November 30

Launching an Admissions Podcast? 14 Great Examples of Podcasts to Get You Started


Is the word “podcast” Greek to you? Don’t be embarrassed. With so many examples of podcasts out there that have nothing to do with enrollment marketing, the subject may seem irrelevant.

But even though the internet-enabled medium has been made famous through true crime, sensationalist talk show hosts and political pundits, podcasts can also be powerful tools for education.

This creates an exciting opportunity for enrollment marketers like you.

Why Colleges Have Podcasts

The core strength of podcasts is the human voice’s ability to create a sense of connection with an audience. It has the power to carry so much more than words. A voice can reassure, comfort and encourage. Relationships are built on the emotions a voice can evoke.

Colleges are in the relationship-building business. A trustworthy voice is an effective tool for admissions teams, especially when that voice is answering your prospects’ burning questions.

Often, those questions have to do with the admissions process (as is the case at Yale):

  • What does the process look like?
  • How do you ensure that it’s fair?
  • Are the rumors I’ve heard about (insert admissions scandal) true?

Other times, they’re more general. Prospects and their parents want authentic, practical advice, the truth about life on campus, perspectives from “real” people. 

Voices can lend that authenticity to content in ways that text alone can’t.

The practicality of podcasts is also attractive. An audio show is less difficult to produce than a full-blown video series, which would be a great tool for connection but may be cost prohibitive. (Don’t discount video entirely, though.)

Before we get into some examples of podcasts to inspire you, let’s go over some best practices.

A Few Tips on How to Pull Off a Great Podcast

Writing for Inside Higher Ed, Duke University communications specialist Jenna Spinelle put together a great article with tips on getting started with podcasting. It’s geared toward faculty, but I think the advice is fairly universal.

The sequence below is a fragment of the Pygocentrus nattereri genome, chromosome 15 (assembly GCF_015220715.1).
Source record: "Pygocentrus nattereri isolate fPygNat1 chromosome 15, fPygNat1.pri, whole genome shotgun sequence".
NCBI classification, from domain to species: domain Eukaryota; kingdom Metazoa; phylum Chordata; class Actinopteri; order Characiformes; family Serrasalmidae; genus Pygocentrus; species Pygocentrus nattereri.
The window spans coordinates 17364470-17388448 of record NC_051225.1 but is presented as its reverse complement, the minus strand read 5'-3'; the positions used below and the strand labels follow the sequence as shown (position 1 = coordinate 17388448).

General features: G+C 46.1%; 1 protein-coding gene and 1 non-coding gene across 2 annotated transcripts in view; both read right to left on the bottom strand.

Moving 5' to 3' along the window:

Here’s a quick summary:

Be Consistent

Once you’ve established the concept of your podcast, the first step in making it happen is generating episode ideas and putting them into an editorial calendar. Frequency could be monthly, weekly, whatever you can handle. Just be consistent.

“Pick a schedule and stick to it. This will help establish your podcast in your listeners’ routines and keep you motivated to continue working on it.”

Add Some Personality

If you’ve ever fallen asleep during a lecture, you know exactly what you don’t want your podcast to sound like. Listening to some of the examples of podcasts provided below will give you a good idea of how hosts bring their personality to the table to create connection.

“As [an admissions counselor], you have something to offer the world. Let your work speak for itself, but don’t be afraid to let your personality shine through along with it.”

Be Strategic

Spinelle advises the faculty of big schools to utilize the communications department as a resource. My advice to you, the communications department of what might be a much smaller school, is to take the time to create a strong podcast promotion strategy and get outside help if you need it.

Think through not just where you’re publishing, but how you’ll utilize social media, email and other digital channels to push this content out to internal and external audiences.

“If a podcast is released in iTunes, will anyone hear it? Not if you don’t tell them it’s there.”

But first, you have to decide exactly what your podcast is going to be about. Let’s get some inspiration from other admissions podcasters.

Examples of Podcasts By Admissions Pros

Current Insiders

The first several are examples of podcasts put out by enrollment marketing and admissions professionals working for the institutions who publish the show.

1. Inside the Yale Admissions Office

As mentioned above, Yale’s podcast is as much about public relations as it is about driving enrollment. In the wake of the “Varsity Blues” scandal, involving the bribery of officials at top colleges – in Yale’s case, its women’s soccer coach – they were keen to provide a new level of transparency into the admissions process.

The podcast helps build confidence in the fairness of the process by taking listeners through application readings, committee meetings, discussions about application essays, etc.

2. Florida State University’s “The More You Nole”

The content in FSU’s podcast is far more broad, aiming to capture an authentic look at college life from the perspectives of students, faculty and staff. I like the catchy title, too. In case you don’t get it, it’s a pun based on an abbreviation of the FSU Seminoles and the old NBC PSAs “The More You Know,” which any Gen X parent is sure to recognize.

3. Providence College Podcast

A fairly small Catholic and Dominican college in Rhode Island, the admissions team at Providence College has a firm idea of who they are and whom they serve. Through in-depth conversations with members of the Friar Family, their podcast helps deepen a sense of affinity for those prospects who identify with them culturally.

4. Bucknell University’s College Admissions Insider